Sector Catalyst's picture

Well said. I would argue though that the USSA does in fact pseudo-expand territorially via NATO.

Conscious Reviver's picture

Fed cutouts1 like "Brussels" and the Swiss National Bank.

1: cutout - an intermediary in a clandestine operation

Pausebreak's picture

Eclipses foretell coming calamities.  Many major events occurred after eclipses.  Xerxes crossing the Bosphorus Strait into Greece.  Cortez vs Aztecs.  Zulu vs British. 

Dsyno's picture

"Eclipses foretell coming calamities."

Considering there are 2-5 solar eclipses every year (yes look it up), you're not saying much.

booboo's picture

If I recall a major storm wiped out much of Xerxes structured crossing and he had the sea whipped as a result. Men and their ego's.

rbianco3's picture

The calamity needs to be the war on Jew parasites.

Time is running short for goy

justa minute's picture

be patient that will come God will not be mocked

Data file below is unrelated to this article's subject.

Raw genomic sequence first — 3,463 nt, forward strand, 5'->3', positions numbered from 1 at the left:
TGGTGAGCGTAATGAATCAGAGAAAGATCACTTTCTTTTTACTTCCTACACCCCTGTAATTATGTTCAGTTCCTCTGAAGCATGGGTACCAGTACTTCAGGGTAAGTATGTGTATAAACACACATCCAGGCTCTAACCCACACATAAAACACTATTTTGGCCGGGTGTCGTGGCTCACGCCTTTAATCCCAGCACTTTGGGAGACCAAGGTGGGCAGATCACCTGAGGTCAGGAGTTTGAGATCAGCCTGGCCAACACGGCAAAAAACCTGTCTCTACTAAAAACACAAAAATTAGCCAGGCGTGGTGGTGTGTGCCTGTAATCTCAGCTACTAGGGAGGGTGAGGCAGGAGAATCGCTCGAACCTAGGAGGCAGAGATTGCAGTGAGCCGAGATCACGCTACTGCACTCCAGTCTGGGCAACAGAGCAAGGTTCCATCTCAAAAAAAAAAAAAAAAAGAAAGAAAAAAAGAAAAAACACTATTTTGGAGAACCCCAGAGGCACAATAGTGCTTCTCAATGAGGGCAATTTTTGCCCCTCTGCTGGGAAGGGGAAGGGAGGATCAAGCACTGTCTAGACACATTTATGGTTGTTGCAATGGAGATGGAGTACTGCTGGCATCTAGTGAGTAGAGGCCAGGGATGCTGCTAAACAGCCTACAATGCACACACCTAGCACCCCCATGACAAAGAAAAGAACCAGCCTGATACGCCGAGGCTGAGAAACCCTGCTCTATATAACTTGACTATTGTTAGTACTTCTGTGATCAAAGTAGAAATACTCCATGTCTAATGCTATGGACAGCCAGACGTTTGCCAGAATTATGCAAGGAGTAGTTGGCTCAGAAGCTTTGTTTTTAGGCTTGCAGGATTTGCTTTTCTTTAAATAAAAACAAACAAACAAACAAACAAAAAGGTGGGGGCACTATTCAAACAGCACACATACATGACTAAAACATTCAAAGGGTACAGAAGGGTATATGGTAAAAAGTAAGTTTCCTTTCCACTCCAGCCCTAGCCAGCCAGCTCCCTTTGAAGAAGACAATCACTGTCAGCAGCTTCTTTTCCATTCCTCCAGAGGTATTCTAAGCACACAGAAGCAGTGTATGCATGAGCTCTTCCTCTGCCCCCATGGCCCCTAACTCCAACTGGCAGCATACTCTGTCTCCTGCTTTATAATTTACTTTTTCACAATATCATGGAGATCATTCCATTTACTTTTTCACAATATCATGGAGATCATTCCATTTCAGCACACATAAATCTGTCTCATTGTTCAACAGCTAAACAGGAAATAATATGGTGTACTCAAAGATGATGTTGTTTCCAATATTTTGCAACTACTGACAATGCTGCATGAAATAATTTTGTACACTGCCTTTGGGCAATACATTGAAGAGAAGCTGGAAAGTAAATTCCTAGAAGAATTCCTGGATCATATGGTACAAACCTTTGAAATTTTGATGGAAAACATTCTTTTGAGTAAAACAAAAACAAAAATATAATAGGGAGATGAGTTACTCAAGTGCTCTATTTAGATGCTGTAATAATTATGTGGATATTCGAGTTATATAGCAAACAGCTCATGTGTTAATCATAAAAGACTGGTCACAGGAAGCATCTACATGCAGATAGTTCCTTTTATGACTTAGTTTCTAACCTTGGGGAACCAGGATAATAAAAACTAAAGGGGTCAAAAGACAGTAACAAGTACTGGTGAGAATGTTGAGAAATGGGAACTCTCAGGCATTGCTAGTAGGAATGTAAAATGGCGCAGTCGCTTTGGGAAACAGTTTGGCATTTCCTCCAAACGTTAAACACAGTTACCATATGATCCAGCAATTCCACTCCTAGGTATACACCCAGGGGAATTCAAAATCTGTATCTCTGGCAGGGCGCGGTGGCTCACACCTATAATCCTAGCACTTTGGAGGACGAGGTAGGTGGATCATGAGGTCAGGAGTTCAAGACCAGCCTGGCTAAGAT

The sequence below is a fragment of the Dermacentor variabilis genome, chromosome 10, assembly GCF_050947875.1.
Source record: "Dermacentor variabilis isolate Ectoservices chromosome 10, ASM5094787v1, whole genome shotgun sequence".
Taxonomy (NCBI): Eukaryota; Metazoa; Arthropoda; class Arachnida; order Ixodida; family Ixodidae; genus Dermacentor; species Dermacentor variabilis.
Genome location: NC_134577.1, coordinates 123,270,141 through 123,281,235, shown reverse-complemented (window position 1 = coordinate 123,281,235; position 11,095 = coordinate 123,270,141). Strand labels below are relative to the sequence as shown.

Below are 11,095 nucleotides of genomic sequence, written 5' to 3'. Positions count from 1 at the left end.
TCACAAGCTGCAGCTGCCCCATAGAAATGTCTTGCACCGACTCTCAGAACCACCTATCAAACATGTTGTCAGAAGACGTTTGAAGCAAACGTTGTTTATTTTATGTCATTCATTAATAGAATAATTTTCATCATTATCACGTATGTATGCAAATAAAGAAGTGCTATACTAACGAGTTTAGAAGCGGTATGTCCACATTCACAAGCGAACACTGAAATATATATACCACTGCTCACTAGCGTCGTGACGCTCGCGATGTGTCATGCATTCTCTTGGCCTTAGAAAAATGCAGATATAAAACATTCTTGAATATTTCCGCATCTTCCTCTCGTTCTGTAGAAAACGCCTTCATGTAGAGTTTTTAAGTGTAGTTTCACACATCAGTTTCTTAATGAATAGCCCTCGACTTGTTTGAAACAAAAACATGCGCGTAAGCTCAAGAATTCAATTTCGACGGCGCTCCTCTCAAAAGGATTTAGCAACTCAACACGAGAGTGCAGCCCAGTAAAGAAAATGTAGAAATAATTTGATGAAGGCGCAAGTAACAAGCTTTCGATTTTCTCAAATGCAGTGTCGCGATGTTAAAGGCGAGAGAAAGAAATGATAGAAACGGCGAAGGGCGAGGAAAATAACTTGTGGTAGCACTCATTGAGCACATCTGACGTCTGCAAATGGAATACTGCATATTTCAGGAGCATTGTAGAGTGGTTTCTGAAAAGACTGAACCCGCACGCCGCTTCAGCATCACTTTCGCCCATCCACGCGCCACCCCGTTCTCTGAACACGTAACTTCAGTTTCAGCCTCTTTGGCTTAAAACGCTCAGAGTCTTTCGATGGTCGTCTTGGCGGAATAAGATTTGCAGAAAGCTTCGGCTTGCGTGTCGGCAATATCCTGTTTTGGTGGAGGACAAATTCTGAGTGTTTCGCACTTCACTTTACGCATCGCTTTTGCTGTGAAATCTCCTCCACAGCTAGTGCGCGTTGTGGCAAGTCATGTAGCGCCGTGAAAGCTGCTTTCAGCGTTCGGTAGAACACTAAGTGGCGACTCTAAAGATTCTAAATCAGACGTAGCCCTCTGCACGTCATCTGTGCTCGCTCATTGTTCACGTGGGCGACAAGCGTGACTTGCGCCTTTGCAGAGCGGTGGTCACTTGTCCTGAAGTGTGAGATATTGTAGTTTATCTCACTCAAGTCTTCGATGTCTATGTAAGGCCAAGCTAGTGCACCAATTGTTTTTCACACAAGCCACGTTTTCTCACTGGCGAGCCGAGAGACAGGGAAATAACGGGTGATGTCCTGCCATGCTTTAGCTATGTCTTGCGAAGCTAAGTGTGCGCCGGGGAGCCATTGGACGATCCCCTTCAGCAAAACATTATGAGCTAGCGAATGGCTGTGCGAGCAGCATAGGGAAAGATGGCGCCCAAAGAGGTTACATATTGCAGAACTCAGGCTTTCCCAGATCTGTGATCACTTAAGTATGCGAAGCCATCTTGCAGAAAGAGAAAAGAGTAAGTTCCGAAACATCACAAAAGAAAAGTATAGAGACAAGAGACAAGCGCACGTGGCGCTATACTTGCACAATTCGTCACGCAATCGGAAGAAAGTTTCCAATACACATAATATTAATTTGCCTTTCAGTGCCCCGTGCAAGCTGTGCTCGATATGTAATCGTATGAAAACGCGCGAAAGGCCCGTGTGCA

Give Me Some Truth's picture

I would venture that the ultimate price tag of Irma and Harvey Relief could have paid for the beautiful wall with Mexico, and probably could have given us a beautiful wall with Canada too. 

Give Me Some Truth's picture

Mr. rbianco3, 

We have read your insightful posts with great interest. Would it be possible to meet with you in the near future?We have a friend, an excellent orator and an artist of some talent who happens to be a dynamic speaker. He is considering a career in politics. He is a vet and served as a corporal in the army in the last war. He will need grassroots supporters and people with similar views and convictions to help him reach the top levels of government and speak the truths that need to be spoken. Our movement needs people like you. Are you interested in serving your Fatherland, fighting those who would enslave us and keeping our nation pure? We look forward to hearing from you. - XX

DaveyJones's picture

how do you fix analog hurricanes with digital money?

The Blank Stare's picture

For some odd reason, Alaska is experiencing brown outs.

reader2010's picture

I vividly remember container ships littered the interstate in southern Massachusetts thanks to Andrew. 

DeadFred's picture